I found out yesterday that my childhood friend Mike Darrow died recently.
My family had just moved to Lake Township in the summer of 1976, so when I started first grade, I didn’t know any kids other than the handful who lived on my own street. Mike was one of the first friends I made at my new school and remained one of my very best friends for the next four years or so.
He taught me how to play chess – and I never beat him.
He showed me how to recognize the monarch butterfly caterpillars munching on milkweed plants in the field at the end of our street, and how to identify their cocoons.
One summer, we spent a week away from our parents at Camp Tippecanoe, hiking and swimming and making fun of girls and trying to catch snakes and salamanders.
Mike was also probably the most fearless and independent kid I knew, but not at all in a show-off way. It was just that nothing – heights, snakes, spiders, darkness – seemed to rattle him. Once, while we were visiting Mohican State Park (I think) with his parents, Mike spotted a couple climbable trees at the river’s edge: They were on opposite banks, but their branches meshed in an arch over the water, and Mike just knew he could scale one and descend the other, safely crossing the river.
And he was right.
On another state park trip, we watched him inch ever so patiently onto a teetering, half-submerged log along a lake shore, trying to catch a turtle sunning itself way out on the far branches.
He’s all through Collect All 21, of course, one of the very few kids whose enthusiasm for Star Wars reached the same insane level as mine. Mike was the inspiration for invisible alien saxophone playing, playground Hoth re-creations, and the use of “Deese!” as an enthusiastic exclamation short for “Decent!”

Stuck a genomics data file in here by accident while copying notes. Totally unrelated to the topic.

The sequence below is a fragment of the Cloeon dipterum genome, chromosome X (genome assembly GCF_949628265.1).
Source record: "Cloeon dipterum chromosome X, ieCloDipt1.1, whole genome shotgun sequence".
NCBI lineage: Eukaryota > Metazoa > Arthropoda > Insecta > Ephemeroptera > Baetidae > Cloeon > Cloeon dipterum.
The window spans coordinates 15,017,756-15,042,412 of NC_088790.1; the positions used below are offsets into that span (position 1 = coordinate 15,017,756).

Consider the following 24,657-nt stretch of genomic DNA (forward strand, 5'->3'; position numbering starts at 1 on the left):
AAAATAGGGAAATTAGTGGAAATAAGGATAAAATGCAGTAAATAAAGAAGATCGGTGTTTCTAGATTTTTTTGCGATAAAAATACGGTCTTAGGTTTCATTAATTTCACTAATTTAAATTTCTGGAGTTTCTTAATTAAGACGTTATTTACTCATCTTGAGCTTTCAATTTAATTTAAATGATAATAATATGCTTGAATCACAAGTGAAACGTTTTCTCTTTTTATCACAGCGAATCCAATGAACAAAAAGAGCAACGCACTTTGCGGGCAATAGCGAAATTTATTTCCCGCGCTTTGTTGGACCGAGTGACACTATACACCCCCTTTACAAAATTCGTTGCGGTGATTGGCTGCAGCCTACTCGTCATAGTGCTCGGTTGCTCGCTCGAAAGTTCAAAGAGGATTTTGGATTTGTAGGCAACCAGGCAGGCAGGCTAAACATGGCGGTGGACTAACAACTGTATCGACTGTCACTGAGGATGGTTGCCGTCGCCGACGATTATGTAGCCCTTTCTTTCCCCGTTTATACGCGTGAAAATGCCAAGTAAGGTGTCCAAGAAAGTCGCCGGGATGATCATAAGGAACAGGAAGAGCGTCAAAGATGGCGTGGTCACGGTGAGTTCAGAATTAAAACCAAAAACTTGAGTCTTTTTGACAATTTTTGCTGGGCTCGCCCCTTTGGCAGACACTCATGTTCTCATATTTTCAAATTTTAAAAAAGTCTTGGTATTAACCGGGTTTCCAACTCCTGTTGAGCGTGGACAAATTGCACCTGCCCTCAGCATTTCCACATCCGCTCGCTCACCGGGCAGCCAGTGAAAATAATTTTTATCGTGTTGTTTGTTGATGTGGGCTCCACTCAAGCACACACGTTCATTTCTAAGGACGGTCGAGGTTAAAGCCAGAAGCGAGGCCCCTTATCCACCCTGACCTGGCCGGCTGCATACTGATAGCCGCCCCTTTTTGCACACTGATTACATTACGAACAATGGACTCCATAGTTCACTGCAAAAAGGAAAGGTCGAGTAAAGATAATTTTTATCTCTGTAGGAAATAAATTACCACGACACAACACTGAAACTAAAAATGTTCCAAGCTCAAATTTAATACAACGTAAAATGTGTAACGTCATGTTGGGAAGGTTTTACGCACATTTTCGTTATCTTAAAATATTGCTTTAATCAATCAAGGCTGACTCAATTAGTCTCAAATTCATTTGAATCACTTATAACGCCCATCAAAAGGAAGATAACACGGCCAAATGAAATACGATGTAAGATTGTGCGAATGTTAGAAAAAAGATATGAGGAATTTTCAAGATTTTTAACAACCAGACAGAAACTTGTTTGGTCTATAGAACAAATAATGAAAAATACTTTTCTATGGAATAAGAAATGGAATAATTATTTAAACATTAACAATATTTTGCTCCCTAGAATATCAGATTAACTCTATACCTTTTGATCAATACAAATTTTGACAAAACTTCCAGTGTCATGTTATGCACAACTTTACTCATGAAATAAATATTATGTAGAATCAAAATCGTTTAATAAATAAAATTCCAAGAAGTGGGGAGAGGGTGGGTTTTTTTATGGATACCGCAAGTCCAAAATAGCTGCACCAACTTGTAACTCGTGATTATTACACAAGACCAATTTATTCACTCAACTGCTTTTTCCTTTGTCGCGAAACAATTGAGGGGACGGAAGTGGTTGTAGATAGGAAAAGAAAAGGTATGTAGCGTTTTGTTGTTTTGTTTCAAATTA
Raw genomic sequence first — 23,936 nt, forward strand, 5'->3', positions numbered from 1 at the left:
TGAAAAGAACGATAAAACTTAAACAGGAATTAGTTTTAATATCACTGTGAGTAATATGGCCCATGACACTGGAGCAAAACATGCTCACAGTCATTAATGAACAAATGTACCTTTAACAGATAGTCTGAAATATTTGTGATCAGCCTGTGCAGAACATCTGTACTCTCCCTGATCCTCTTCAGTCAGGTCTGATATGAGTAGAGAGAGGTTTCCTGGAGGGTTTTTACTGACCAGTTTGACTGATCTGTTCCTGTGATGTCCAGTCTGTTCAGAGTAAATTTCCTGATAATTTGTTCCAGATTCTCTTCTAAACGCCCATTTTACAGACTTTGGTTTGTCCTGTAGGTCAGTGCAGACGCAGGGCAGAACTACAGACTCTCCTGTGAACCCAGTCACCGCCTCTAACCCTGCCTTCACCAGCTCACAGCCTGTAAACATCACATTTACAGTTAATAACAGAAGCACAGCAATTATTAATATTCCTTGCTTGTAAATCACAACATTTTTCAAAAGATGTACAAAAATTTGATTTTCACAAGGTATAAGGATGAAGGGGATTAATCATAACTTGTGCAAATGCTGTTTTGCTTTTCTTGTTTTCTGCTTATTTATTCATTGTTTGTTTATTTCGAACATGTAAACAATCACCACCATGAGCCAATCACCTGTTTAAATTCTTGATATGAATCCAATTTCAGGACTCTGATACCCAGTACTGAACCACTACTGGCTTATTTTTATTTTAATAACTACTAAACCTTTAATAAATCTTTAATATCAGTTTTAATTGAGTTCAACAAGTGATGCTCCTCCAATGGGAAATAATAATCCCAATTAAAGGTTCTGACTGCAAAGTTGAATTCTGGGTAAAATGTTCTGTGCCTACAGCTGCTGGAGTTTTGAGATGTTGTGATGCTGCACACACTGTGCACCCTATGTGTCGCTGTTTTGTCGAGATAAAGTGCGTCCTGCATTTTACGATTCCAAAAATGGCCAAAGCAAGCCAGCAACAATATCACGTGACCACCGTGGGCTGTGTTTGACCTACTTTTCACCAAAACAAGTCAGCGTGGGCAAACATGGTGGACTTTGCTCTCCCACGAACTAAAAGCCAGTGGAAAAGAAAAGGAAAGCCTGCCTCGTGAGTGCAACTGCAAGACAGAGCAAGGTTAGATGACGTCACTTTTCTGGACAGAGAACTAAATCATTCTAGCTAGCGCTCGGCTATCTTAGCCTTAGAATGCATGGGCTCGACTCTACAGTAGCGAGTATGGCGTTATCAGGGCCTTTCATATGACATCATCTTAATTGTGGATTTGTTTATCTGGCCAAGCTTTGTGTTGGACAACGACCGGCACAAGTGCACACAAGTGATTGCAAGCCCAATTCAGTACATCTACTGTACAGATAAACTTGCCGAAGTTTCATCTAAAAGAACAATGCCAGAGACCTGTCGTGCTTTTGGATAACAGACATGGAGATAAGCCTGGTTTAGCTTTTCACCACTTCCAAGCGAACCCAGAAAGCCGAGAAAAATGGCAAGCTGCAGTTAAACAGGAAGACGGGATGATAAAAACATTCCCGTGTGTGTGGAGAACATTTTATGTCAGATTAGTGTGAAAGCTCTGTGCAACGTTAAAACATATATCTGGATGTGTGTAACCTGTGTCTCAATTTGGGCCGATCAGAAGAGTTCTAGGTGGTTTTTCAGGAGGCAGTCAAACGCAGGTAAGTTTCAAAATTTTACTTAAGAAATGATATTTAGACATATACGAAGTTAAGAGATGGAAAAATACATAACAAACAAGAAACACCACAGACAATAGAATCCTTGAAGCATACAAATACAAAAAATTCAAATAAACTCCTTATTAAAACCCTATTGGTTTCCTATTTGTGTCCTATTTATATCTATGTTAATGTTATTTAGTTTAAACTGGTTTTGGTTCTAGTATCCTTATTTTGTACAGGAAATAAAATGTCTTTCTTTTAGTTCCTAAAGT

There really is something incredible and impactful about an elementary-school friendship, I think, even if it doesn’t last or evolve, simply because for many of us, these are the times when we take those first steps into discovering who we are and what gets us hyper and what bores us and what we think is hilarious and what keeps us up late at night wondering.
Somewhere in the years between The Empire Strikes Back and Return of the Jedi, Mike and I grew apart. It wasn’t until late in high school that I really talked to him again. Fittingly, it was over Star Wars: He had figured out how to grab screen captures from a VCR onto the fancy new Apple Macintoshes in the art room mezzanine, and we spent a few afternoons watching the trilogy and collecting images from my cable-recorded VHS tape.
Two decades later, in the summer of 2008, I wanted to give Mike a copy of Collect All 21, and thanks to his sister, we met up at a local Borders. We spent almost three hours talking about science fiction and Japanese stories and giant robots and cartoons and literature and fossil hunting and exploring the woods and swamps near his house when we were kids.
That afternoon led to this surprise not long afterward, and another geeky phone call, which was the last time I spoke with him.
In the big picture, I knew Mike for something like barely 11 percent of his whole life, mostly an awfully long time ago in a haze of sunny days and field hikes and spaceships and sleepovers and action figures.
And though my memories are undoubtedly imperfect, I’m glad they’re still here. And I’m lucky I had a friend like Mike who made them happen.